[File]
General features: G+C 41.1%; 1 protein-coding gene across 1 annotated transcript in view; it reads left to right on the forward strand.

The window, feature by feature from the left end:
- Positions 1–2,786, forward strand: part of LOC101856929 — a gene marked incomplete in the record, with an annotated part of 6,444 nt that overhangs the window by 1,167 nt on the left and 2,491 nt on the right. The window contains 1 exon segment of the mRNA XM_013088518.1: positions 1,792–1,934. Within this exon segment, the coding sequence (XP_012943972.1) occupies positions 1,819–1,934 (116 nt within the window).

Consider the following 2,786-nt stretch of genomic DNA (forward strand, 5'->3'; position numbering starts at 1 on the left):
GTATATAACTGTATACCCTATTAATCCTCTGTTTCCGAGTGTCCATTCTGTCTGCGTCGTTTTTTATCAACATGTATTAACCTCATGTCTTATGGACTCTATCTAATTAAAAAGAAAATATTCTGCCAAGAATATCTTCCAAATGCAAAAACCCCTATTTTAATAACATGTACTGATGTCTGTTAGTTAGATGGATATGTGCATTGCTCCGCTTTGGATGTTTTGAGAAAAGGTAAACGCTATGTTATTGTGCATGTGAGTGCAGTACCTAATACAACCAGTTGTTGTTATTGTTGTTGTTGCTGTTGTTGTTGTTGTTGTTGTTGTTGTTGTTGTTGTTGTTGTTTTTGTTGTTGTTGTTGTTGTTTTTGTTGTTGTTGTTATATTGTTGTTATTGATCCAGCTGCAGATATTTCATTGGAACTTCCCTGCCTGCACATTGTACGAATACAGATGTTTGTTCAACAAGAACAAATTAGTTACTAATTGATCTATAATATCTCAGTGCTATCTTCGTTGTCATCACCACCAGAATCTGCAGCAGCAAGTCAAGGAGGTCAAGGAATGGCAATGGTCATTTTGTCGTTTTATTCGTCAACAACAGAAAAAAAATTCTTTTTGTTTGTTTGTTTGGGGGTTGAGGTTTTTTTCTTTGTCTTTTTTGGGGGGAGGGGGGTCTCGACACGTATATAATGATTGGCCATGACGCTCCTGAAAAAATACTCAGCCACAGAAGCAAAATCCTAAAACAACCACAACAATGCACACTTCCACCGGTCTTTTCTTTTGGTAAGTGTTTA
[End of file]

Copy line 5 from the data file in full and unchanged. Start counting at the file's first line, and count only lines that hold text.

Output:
GTATATAACTGTATACCCTATTAATCCTCTGTTTCCGAGTGTCCATTCTGTCTGCGTCGTTTTTTATCAACATGTATTAACCTCATGTCTTATGGACTCTATCTAATTAAAAAGAAAATATTCTGCCAAGAATATCTTCCAAATGCAAAAACCCCTATTTTAATAACATGTACTGATGTCTGTTAGTTAGATGGATATGTGCATTGCTCCGCTTTGGATGTTTTGAGAAAAGGTAAACGCTATGTTATTGTGCATGTGAGTGCAGTACCTAATACAACCAGTTGTTGTTATTGTTGTTGTTGCTGTTGTTGTTGTTGTTGTTGTTGTTGTTGTTGTTGTTGTTGTTTTTGTTGTTGTTGTTGTTGTTTTTGTTGTTGTTGTTATATTGTTGTTATTGATCCAGCTGCAGATATTTCATTGGAACTTCCCTGCCTGCACATTGTACGAATACAGATGTTTGTTCAACAAGAACAAATTAGTTACTAATTGATCTATAATATCTCAGTGCTATCTTCGTTGTCATCACCACCAGAATCTGCAGCAGCAAGTCAAGGAGGTCAAGGAATGGCAATGGTCATTTTGTCGTTTTATTCGTCAACAACAGAAAAAAAATTCTTTTTGTTTGTTTGTTTGGGGGTTGAGGTTTTTTTCTTTGTCTTTTTTGGGGGGAGGGGGGTCTCGACACGTATATAATGATTGGCCATGACGCTCCTGAAAAAATACTCAGCCACAGAAGCAAAATCCTAAAACAACCACAACAATGCACACTTCCACCGGTCTTTTCTTTTGGTAAGTGTTTA